Film study resumes. Jones watches and watches and takes notes and watches.
He says, to no one in particular, that "I'm not going to sleep any on spring break." The staff knows that the final nine practices of spring camp must each build upon the small foundation set.
Soon, wideout Cody Blanc is in the coaches' film room to speak with Azzanni. Blanc promises the coaches, who only semi-seriously needle Blanc about his flowing lox, that a haircut awaits his first touchdown. Bajakian, recalling a one-handed catch Blanc made in the end zone during that morning's practice, wonders aloud if that play shouldn't result in a trim.
Before long, quarterback Justin Worley, wideout Jacob Carter and offensive lineman Kyler Kerbyson also stop by and watch several plays with the coaches. The players are reminded to be safe and smart, once again, in their spring break travels. Kerbyson, a Knoxville native who starred at the same Catholic school where Jones' son now attends, jokes that "Coach, I'm going 15 minutes down the road."
Just as film study is winding down, a pair of high-profile recruits are stepping in. They're in the lobby of the Vols' Neyland-Thompson Sports Center by the Tennessee football hall of fame area, and Bajakian suggests coaches make their way downstairs to meet the prospects.
Jones stresses family, which is obvious in this interaction and obvious in his son's return to his father's office after school.
Around 5, Jones meets with assistant director of football operations Heather Ervin to examine Jones' scheduling demands and requests for the next several weeks and months. An HD-TV is tuned to the NCAA Tournament, but Alex sleeps soundly on a leather sofa.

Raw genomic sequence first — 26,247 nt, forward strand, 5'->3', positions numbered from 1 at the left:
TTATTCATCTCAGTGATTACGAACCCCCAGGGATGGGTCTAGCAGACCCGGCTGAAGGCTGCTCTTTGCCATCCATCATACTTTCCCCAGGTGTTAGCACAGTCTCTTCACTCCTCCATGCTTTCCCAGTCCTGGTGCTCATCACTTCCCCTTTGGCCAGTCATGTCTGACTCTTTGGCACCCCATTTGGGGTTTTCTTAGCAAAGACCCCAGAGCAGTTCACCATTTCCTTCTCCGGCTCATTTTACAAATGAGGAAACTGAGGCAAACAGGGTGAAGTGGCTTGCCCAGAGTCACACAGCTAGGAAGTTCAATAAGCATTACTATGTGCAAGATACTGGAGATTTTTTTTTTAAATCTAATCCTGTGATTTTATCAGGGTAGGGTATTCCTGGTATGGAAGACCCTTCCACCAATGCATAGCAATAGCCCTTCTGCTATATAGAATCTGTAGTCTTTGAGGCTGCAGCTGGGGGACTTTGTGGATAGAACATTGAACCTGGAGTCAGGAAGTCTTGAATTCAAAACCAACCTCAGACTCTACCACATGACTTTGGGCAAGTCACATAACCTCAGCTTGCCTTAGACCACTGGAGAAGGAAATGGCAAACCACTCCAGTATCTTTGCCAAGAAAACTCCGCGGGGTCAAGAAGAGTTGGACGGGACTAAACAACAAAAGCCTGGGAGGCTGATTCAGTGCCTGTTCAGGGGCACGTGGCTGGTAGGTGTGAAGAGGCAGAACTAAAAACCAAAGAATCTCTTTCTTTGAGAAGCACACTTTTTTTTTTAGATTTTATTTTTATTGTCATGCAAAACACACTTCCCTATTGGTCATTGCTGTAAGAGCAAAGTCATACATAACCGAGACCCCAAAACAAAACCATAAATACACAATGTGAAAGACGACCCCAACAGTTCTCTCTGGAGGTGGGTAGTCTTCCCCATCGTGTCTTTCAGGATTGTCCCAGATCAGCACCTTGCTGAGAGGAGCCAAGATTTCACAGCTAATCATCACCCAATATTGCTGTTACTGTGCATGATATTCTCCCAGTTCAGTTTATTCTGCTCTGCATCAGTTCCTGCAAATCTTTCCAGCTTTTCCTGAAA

Jones jokes about this being a "boring" portion of his day. He is being asked to grand marshall parades, speak across the state and region, appear here, sign autographs there, and oh yes, coach up a football team reeling from consecutive seasons without bowl berths.
Soon Jones will start watching defensive video --- first in his office and then with John Jancek and the defensive staff.
The process unfolds in much the same way. Coaches coach out loud in the film room with one another so that they can coach their players at their next opportunity.
The day, finally, is winding down. Most people are gone. Jones, if nothing else, is a grinder above all.
Darkness again encompasses Rocky Top when Jones leaves around 9, making good on his son's request to exit before 10. The day unfolds and ends without a mention of Jones' championship track record, which boasts four conference championships in six years of being a coach.
That's the past, though, and it isn't remotely Jones' focus. Father and son get into their car, and steam still rises in the darkness.
The goal, the expectation, the demand, is that so, too, will Tennessee. And on Friday, Jones will again beat the sunshine into his office to continue the process.